To Charge or Not to Charge
As a solo practitioner working mainly on contingency, budgeting and projecting income can be tricky. Another occupational hazard is making appointments with prospective clients, who then don’t show up and leave me wasting the time it took to get to and from my office and waiting for a no-show. Some other solos have encouraged me to charge a nominal fee for appointments. They insist that it helps cash flow and separates those that are serious about their legal issue from those who may decide not to bother showing up.
While I have not implemented this strategy yet, I can see the purpose. Charging $100 or $150 shows the prospective client that your time is valuable and not to be wasted. It also gives them a sense that they are receiving something of value in the legal advice you impart, even if they do not become a client beyond that meeting.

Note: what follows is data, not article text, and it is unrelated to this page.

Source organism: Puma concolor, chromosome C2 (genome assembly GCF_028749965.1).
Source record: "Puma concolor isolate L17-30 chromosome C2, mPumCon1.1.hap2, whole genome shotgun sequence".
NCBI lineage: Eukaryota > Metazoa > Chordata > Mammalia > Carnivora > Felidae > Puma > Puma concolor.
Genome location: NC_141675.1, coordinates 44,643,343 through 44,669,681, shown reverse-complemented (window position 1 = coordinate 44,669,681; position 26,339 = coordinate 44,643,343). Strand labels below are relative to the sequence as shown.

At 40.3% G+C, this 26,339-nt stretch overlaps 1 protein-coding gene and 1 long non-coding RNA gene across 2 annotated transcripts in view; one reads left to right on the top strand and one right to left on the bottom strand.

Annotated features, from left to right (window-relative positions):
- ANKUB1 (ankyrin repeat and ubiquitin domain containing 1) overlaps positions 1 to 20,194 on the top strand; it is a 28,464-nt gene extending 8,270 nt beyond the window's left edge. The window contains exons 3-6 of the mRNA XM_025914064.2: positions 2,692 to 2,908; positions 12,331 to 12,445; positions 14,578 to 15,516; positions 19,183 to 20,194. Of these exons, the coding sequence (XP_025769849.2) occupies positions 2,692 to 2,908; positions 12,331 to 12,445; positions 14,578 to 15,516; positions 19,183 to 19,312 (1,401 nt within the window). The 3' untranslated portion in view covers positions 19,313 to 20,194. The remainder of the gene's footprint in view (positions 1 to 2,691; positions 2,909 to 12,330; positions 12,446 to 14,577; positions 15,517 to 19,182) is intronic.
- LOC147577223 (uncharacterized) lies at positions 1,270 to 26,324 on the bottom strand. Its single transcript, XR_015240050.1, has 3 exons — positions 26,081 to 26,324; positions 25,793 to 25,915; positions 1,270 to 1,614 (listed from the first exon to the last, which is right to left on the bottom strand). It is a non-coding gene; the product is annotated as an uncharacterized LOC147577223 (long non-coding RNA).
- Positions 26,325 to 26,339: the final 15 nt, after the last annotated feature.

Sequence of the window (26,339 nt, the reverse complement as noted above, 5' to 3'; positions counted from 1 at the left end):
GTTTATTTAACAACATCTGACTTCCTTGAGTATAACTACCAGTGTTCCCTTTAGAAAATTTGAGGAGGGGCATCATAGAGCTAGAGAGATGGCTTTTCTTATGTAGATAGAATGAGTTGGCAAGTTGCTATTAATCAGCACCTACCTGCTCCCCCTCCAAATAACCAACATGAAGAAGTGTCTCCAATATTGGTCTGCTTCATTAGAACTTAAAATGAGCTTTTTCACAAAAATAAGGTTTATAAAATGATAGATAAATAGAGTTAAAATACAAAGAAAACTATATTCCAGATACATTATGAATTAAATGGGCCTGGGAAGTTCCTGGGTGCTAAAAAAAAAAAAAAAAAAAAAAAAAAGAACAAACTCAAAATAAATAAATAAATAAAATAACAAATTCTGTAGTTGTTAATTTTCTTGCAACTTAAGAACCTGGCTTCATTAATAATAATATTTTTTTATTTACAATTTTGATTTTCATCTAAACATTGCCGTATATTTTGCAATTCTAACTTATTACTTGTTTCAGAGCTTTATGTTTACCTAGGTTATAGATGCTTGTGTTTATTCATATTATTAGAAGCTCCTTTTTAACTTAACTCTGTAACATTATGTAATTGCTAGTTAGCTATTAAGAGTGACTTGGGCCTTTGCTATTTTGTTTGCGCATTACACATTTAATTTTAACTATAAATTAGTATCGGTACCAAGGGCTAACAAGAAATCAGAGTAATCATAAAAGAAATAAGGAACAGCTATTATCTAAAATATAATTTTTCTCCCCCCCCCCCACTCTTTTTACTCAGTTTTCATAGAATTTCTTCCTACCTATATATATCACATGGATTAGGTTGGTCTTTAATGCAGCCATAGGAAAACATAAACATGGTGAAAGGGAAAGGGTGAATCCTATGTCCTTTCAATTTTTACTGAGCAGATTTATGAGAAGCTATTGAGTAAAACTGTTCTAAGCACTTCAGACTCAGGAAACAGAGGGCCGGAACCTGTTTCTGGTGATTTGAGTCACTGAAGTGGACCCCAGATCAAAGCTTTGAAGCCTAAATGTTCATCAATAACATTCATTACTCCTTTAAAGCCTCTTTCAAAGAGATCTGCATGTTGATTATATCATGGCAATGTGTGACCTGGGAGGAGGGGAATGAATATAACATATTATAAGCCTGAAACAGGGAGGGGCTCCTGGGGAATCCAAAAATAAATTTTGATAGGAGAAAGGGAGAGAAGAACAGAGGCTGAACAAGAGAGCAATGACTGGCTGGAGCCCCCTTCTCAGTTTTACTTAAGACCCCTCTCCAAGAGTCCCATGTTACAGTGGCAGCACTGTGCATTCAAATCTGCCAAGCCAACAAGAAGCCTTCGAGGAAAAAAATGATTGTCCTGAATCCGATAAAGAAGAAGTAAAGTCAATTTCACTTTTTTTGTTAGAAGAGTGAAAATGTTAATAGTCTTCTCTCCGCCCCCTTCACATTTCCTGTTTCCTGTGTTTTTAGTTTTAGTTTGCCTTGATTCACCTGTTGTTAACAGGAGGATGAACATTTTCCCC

For now, the marketing benefits of free consultation outweigh the monetary benefits of charging for an appointment. This is probably something to revisit when my firm is more established.